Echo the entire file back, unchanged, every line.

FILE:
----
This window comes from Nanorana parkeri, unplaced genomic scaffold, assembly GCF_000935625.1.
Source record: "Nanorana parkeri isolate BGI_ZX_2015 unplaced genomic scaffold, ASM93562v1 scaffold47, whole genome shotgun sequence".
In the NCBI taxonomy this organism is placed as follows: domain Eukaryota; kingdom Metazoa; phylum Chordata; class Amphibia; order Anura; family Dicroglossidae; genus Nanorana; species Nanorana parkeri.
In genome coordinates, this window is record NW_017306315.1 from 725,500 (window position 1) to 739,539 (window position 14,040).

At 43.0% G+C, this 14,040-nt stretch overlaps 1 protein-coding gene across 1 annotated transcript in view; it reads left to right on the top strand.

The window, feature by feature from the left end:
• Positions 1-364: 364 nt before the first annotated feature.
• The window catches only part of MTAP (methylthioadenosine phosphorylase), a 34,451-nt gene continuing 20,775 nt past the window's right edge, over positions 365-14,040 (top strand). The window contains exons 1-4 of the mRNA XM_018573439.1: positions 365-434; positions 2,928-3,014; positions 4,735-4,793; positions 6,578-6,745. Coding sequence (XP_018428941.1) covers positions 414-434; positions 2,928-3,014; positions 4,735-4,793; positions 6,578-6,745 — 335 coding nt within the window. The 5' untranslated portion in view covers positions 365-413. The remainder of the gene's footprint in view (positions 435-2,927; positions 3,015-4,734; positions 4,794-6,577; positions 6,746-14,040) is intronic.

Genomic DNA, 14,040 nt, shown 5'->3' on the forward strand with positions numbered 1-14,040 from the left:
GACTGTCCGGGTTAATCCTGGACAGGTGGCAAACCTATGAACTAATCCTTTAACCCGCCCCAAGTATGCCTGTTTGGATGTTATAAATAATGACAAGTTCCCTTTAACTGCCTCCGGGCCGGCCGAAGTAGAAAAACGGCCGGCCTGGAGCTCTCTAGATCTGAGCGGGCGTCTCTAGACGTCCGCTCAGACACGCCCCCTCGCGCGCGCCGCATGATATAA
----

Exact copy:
This window comes from Nanorana parkeri, unplaced genomic scaffold, assembly GCF_000935625.1.
Source record: "Nanorana parkeri isolate BGI_ZX_2015 unplaced genomic scaffold, ASM93562v1 scaffold47, whole genome shotgun sequence".
In the NCBI taxonomy this organism is placed as follows: domain Eukaryota; kingdom Metazoa; phylum Chordata; class Amphibia; order Anura; family Dicroglossidae; genus Nanorana; species Nanorana parkeri.
In genome coordinates, this window is record NW_017306315.1 from 725,500 (window position 1) to 739,539 (window position 14,040).

At 43.0% G+C, this 14,040-nt stretch overlaps 1 protein-coding gene across 1 annotated transcript in view; it reads left to right on the top strand.

The window, feature by feature from the left end:
• Positions 1-364: 364 nt before the first annotated feature.
• The window catches only part of MTAP (methylthioadenosine phosphorylase), a 34,451-nt gene continuing 20,775 nt past the window's right edge, over positions 365-14,040 (top strand). The window contains exons 1-4 of the mRNA XM_018573439.1: positions 365-434; positions 2,928-3,014; positions 4,735-4,793; positions 6,578-6,745. Coding sequence (XP_018428941.1) covers positions 414-434; positions 2,928-3,014; positions 4,735-4,793; positions 6,578-6,745 — 335 coding nt within the window. The 5' untranslated portion in view covers positions 365-413. The remainder of the gene's footprint in view (positions 435-2,927; positions 3,015-4,734; positions 4,794-6,577; positions 6,746-14,040) is intronic.

Genomic DNA, 14,040 nt, shown 5'->3' on the forward strand with positions numbered 1-14,040 from the left:
GACTGTCCGGGTTAATCCTGGACAGGTGGCAAACCTATGAACTAATCCTTTAACCCGCCCCAAGTATGCCTGTTTGGATGTTATAAATAATGACAAGTTCCCTTTAACTGCCTCCGGGCCGGCCGAAGTAGAAAAACGGCCGGCCTGGAGCTCTCTAGATCTGAGCGGGCGTCTCTAGACGTCCGCTCAGACACGCCCCCTCGCGCGCGCCGCATGATATAA